Islington Council has accepted criticisms made by the Local Government and Social Care Ombudsman (LGSCO) over the way it tried to recover historic business rate debts.

    It was investigated by the LGSCO following its attempts to recover debts going back to the early 2000s despite the person involved telling them she was not liable.

    The council delayed trying to track down the payments for 16 years, with the LGSCO finding it at fault as this meant the person concerned no longer had any evidence with which to defend themselves.

    LGSCO Michael King said: “While councils have every right to pursue people who do not pay their tax or business rates, they should also do this without undue delay and not let debts drift to such an extent.

    “Any decision to pursue an historic debt should be based on sound evidence it is fair, appropriate and reasonable to do so.

    “To take someone to court for bankruptcy is a very serious matter and, in the Haringey case, the council based its decision on a flawed assessment. This has had significant financial and emotional consequences for the woman."

    Islington council agreed to pay £100 to the person concerned to acknowledge the avoidable time, trouble and frustration it caused.

    Haringey council agreed to pay over £1,000 to a woman against whom it started bankruptcy proceedings for business rates of more than £50,000 based on an incorrect assessment of her assets.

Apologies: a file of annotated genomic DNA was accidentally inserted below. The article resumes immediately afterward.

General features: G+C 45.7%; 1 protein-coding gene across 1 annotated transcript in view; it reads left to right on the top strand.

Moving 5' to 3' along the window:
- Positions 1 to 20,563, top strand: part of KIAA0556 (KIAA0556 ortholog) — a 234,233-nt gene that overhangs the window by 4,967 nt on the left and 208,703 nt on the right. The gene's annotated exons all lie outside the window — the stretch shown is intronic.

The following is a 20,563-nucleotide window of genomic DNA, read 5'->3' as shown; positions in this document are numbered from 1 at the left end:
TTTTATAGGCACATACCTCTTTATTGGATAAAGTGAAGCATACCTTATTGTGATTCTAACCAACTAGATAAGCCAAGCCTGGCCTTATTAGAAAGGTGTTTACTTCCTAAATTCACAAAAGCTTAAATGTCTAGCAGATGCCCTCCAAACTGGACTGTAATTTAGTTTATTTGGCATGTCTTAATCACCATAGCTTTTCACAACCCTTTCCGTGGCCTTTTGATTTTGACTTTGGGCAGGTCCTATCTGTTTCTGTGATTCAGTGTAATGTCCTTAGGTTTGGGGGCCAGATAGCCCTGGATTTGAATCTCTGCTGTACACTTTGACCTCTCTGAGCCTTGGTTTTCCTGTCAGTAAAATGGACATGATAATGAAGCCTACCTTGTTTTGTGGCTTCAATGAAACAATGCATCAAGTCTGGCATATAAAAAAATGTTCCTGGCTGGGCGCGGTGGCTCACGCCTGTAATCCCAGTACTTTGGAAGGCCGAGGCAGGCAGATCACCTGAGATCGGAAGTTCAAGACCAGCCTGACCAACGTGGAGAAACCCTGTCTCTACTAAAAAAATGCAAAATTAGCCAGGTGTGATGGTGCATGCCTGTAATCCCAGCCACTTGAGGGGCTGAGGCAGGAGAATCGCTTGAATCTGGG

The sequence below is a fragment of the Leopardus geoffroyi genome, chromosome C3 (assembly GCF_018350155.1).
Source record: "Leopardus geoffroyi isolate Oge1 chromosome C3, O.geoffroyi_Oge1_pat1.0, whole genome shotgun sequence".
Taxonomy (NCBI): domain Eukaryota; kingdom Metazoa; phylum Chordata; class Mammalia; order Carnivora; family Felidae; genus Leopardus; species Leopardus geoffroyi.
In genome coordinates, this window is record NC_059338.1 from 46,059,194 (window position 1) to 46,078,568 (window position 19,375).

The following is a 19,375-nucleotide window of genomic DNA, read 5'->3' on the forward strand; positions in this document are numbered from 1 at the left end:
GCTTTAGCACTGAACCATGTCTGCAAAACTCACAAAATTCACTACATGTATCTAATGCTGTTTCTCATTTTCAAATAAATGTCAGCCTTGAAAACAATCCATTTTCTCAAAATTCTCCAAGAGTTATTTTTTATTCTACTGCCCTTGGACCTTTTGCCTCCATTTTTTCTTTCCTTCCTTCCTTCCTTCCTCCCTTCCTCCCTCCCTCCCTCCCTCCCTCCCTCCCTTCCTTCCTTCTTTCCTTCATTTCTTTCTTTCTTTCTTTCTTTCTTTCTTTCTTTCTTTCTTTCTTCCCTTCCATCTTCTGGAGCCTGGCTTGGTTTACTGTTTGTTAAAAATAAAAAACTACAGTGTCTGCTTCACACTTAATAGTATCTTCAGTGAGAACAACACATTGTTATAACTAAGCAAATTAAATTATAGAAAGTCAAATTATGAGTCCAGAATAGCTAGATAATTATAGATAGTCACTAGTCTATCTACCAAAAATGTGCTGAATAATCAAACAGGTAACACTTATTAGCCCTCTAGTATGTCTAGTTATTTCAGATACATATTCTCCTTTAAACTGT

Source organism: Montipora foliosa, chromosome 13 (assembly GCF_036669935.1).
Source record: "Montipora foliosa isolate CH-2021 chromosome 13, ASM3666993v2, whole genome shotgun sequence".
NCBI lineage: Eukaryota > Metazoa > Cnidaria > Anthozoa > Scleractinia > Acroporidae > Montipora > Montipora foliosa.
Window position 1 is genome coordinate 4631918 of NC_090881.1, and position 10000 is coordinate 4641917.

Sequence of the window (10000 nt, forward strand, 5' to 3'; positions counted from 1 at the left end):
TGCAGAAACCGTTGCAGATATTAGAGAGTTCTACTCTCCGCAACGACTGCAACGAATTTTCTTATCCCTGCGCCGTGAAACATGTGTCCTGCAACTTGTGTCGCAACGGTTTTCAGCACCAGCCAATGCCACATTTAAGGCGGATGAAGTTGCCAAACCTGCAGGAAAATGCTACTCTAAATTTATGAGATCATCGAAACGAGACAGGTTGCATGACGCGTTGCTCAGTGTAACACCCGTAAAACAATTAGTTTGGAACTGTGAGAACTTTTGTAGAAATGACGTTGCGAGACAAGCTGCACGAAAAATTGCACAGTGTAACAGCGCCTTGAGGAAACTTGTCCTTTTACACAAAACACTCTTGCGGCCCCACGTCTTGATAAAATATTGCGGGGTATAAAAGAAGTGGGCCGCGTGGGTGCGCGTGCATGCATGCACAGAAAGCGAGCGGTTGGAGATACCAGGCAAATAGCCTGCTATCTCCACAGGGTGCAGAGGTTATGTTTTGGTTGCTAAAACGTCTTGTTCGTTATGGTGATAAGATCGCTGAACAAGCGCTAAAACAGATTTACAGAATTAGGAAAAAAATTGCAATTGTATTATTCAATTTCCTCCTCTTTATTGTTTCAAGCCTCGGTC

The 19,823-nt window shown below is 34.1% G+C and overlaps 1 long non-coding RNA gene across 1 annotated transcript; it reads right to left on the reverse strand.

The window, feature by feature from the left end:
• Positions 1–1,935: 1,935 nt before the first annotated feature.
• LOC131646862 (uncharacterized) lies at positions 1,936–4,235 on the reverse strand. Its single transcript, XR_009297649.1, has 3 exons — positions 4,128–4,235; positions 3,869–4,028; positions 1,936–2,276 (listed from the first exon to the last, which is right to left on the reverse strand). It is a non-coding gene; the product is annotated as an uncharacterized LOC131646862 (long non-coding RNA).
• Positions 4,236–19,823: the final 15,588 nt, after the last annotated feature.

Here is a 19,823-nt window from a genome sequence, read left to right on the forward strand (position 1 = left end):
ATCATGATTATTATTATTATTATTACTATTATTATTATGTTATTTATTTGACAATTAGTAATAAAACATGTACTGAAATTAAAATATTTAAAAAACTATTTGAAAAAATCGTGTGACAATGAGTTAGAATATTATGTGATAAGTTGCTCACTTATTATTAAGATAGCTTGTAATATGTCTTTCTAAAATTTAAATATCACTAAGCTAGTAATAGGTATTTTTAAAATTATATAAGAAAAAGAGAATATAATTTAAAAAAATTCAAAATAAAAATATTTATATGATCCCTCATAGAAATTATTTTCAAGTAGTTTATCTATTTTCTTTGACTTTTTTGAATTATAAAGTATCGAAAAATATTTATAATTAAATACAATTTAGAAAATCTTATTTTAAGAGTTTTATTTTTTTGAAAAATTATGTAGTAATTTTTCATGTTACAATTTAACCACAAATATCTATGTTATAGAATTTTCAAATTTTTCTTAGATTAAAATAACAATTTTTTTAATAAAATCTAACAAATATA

An Islington council spokesperson said: “We accept the ombudsman’s findings.

    “We are also reviewing our council tax and business rate collection policies to take the findings into account.”

  6. Acitvity centre for older people to close

    Local Democracy Reporting Service

    A much-loved activity centre for older people is to be closed from the start of next year because of funding difficulties, despite the majority of its users’ pleas for it to remain open.

    Services at the council-owned Drovers Centre are set to end in late January 2020, with the Town Hall preparing to look at turning the site into “much-needed housing”.

    Over half of 118 respondents to a council consultation said that the loss of Drovers would have a significant impact on their level of social contact, with 74% of 107 people reached by questionnaire opposing its closure.